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Every day is different

This AQR Qualitative Excellence Award 2019 finalist's case study, from The Nursery's Lucy Banister, reveals how qualitative research helped people care about social care.

The Nursery has, over the last twenty years, built up a considerable experience in recruitment campaigns, whether for the police, the teaching profession or the armed services. The current campaign, though, to recruit care workers was one of the most challenging.

As you might imagine, there are some formidable barriers to consideration. It is a career that is under-paid and under-valued. At any one time there are around 110,000 care vacancies across England and without concerted action the problem will only get worse as the population ages.

Multi-stage programme

Working closely with the Department of Health and Social Care and its agency Engine, we designed a multi-stage qual research programme to explore and develop the comms campaign. First came an initial phase of qual exploring social care with current carers in a series of one-on-ones. Equipped with insight gained from that phase, and the messaging DHSC wished to put out, Engine was able to develop some initial concepts.

We all agreed that we would get more out of the process by putting a range of creative territories in front of the target earlier rather than later in the process, so key learnings about strategy and execution could be integrated into development as soon as possible. We recruited a broad spread of job-hunters who were happy to consider social care and discovered that we were talking to the most delightful bunch of people. People who are considering social care really do care (participants even remember each other’s names).

Our past experience has taught us that a successful recruitment campaign needs to re-frame the career in some way in order to drive consideration. The insights that led to the campaign proposition evolved from a combination of careful listening to what carers told us, close observation of the response to the creative territories we explored and then a strategic leap at analysis stage when we put all our findings together.

Carers told us that one of the appealing features of the job was the fact that every one of their clients was an individual. While many of the tasks that carers performed were consistent (food preparation, cleaning, personal care), interaction with their clients was always different. Carers chatted, they looked at photograph albums, they listened to stories from the past, helped clients with hair and makeup, gossiped about TV programmes and topped up the bird table. This felt significant.

One of the creative territories we explored showed a range of clients with engaging personalities that everyone warmed to immediately. The characters and situations were too exaggerated and unrealistic for the campaign but the response to the ideas was strong enough for us to feel this was significant, too. Spending time with a broad spread of individuals was clearly such an enjoyable part of the job that a campaign based around variety was the key. Thus the Every Day is Different campaign was born.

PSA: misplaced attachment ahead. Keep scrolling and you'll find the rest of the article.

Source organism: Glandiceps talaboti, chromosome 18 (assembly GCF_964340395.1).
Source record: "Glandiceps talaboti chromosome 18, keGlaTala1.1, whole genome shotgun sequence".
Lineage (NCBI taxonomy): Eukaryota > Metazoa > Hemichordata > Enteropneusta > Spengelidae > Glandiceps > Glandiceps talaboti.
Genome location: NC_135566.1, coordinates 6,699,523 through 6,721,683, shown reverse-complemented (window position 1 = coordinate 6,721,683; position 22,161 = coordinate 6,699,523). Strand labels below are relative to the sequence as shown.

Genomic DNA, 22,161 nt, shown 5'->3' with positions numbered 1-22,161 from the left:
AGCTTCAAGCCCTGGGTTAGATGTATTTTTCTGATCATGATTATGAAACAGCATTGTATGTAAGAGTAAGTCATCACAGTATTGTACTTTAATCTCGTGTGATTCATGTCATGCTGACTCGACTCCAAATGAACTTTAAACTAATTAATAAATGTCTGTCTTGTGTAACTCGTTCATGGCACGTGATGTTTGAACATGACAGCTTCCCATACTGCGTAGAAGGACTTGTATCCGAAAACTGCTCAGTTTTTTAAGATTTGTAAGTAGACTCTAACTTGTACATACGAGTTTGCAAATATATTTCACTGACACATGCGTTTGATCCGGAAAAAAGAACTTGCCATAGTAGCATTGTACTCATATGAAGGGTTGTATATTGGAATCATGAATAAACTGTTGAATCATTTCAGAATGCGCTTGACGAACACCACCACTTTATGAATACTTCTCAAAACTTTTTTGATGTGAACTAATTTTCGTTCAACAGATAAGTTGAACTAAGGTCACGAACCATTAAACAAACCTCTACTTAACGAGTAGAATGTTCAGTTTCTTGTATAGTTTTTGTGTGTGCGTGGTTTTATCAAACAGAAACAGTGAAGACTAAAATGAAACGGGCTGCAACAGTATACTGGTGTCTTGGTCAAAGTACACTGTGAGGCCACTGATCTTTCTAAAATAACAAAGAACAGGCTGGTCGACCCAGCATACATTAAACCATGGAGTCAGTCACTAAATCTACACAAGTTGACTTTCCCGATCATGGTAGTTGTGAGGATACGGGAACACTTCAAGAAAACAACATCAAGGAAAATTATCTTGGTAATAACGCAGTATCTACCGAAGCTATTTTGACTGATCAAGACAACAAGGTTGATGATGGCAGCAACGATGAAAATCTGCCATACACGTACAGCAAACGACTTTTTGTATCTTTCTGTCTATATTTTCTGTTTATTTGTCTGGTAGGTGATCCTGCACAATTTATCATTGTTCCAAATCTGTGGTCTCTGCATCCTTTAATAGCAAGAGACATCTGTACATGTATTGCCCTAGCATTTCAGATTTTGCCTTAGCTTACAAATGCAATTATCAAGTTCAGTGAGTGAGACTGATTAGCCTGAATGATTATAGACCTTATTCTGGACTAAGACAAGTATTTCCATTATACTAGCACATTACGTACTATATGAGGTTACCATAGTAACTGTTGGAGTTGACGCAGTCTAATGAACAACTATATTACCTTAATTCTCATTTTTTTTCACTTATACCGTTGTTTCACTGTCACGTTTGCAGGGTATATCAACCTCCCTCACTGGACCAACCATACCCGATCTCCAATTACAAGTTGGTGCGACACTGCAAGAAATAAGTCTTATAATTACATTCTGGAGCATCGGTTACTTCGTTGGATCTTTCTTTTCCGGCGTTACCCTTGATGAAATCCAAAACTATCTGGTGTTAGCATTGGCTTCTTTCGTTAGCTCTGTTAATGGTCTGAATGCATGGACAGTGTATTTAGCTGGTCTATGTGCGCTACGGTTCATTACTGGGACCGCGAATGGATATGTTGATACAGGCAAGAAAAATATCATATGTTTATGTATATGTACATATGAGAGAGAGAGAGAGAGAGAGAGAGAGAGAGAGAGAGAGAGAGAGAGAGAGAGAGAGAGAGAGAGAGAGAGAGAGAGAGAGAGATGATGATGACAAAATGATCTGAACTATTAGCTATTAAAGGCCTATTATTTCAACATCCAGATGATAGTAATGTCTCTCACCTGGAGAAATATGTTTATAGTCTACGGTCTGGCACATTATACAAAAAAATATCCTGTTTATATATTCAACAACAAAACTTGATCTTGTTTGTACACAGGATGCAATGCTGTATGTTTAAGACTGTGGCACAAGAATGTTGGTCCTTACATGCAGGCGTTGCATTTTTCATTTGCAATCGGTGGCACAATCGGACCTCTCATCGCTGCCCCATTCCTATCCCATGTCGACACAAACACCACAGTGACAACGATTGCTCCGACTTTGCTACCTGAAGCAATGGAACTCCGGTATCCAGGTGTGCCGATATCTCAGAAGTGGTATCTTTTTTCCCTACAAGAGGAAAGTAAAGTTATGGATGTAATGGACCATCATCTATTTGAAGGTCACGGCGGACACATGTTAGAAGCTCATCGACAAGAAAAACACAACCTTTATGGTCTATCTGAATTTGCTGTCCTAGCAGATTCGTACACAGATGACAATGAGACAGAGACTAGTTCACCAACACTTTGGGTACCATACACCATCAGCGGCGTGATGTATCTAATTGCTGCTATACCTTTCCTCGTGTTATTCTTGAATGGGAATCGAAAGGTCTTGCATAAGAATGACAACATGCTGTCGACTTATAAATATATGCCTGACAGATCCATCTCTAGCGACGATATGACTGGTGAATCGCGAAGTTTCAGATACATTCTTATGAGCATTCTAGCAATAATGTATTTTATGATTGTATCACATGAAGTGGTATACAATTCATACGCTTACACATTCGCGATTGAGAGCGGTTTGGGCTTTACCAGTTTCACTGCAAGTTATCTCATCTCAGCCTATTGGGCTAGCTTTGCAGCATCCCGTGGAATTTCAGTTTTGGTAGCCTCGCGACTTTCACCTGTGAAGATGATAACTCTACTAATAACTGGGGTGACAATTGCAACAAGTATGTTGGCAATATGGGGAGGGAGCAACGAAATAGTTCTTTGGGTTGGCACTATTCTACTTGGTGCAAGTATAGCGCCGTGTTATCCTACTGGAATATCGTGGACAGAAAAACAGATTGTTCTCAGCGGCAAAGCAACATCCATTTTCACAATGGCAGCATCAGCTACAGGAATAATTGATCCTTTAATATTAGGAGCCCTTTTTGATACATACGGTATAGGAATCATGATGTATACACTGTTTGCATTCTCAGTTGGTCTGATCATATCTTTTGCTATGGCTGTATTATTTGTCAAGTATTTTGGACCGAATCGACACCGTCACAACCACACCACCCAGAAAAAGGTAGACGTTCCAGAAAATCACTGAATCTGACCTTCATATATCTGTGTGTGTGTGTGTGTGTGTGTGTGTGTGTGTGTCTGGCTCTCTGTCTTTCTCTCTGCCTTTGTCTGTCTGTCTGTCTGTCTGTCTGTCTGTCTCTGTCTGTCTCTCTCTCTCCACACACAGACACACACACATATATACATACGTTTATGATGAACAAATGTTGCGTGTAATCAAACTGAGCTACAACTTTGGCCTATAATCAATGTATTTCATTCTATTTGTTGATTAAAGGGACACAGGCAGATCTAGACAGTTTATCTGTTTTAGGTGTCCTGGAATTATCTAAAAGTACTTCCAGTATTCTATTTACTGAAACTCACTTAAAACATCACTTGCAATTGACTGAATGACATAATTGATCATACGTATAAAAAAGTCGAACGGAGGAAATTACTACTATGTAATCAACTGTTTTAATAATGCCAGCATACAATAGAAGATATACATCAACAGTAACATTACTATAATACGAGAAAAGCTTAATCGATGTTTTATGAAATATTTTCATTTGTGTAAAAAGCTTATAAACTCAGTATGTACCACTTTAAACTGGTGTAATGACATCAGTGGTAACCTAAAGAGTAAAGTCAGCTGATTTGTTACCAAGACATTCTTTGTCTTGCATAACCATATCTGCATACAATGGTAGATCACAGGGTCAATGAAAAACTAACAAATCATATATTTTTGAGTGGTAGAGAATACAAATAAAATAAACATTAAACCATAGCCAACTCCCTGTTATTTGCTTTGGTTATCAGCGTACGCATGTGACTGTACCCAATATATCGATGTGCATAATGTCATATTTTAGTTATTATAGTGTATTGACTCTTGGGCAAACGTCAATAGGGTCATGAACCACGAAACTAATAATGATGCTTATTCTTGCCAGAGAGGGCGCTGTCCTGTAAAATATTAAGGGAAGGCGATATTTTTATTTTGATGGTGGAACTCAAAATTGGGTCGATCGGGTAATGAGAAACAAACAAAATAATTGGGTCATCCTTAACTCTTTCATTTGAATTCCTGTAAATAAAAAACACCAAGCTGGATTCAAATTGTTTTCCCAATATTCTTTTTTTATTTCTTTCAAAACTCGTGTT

Profound truth

It was based on a profound truth about the profession, but one that felt fresh and new and lent itself to a long-term and flexible campaign that could work across media and provide current carers with a hook to hang their positive experiences on when they talked about their career with others. With a strong central insight like this around which to build the campaign we then went back to jobseekers and carers to show them the refined creative ideas.

But instead of just showing them stimulus and firing questions at them, we asked them to build on the ideas further. Working in small groups carers and prospects came up with their own ideas. We had a professional illustrator on hand and, while we were exploring further material with participants, he was busy translating their ideas into fully finished drawings.

For an audience that found it easier to communicate visually rather and helped participants articulate what they felt the advertising should focus on. This technique was also an effective way of bridging the gap between the creative team and the target audience: two very different kinds of people leading very different lives.

This exercise, used with both carers and prospects, was not only engaging and empowering, it yielded powerful insights. Asking participants to come up with their own ideas helped us understand the importance of the vocabulary used. Creative teams relish language and many of the concepts used vivid but complex vocabulary. Our audience, less educated but emotionally intelligent, reminded us how powerful simple one-syllable words can be.

The campaign was launched in February 2019 and has been very successful in driving both action and re-appraisal:

40% of the target audience (20-39 C1C2D) recalled seeing the campaign when prompted.

54% of 20-39 C1C2Ds who said they saw the campaign reported that they took action as a result.

Consideration of a job in social care among those who recognised the campaign was significantly higher than those who did not (46% versus 17%).

The team is thrilled by the results and we are excited by how much qual was able to contribute to ensuring that every day is different.

 

Lucy Banister
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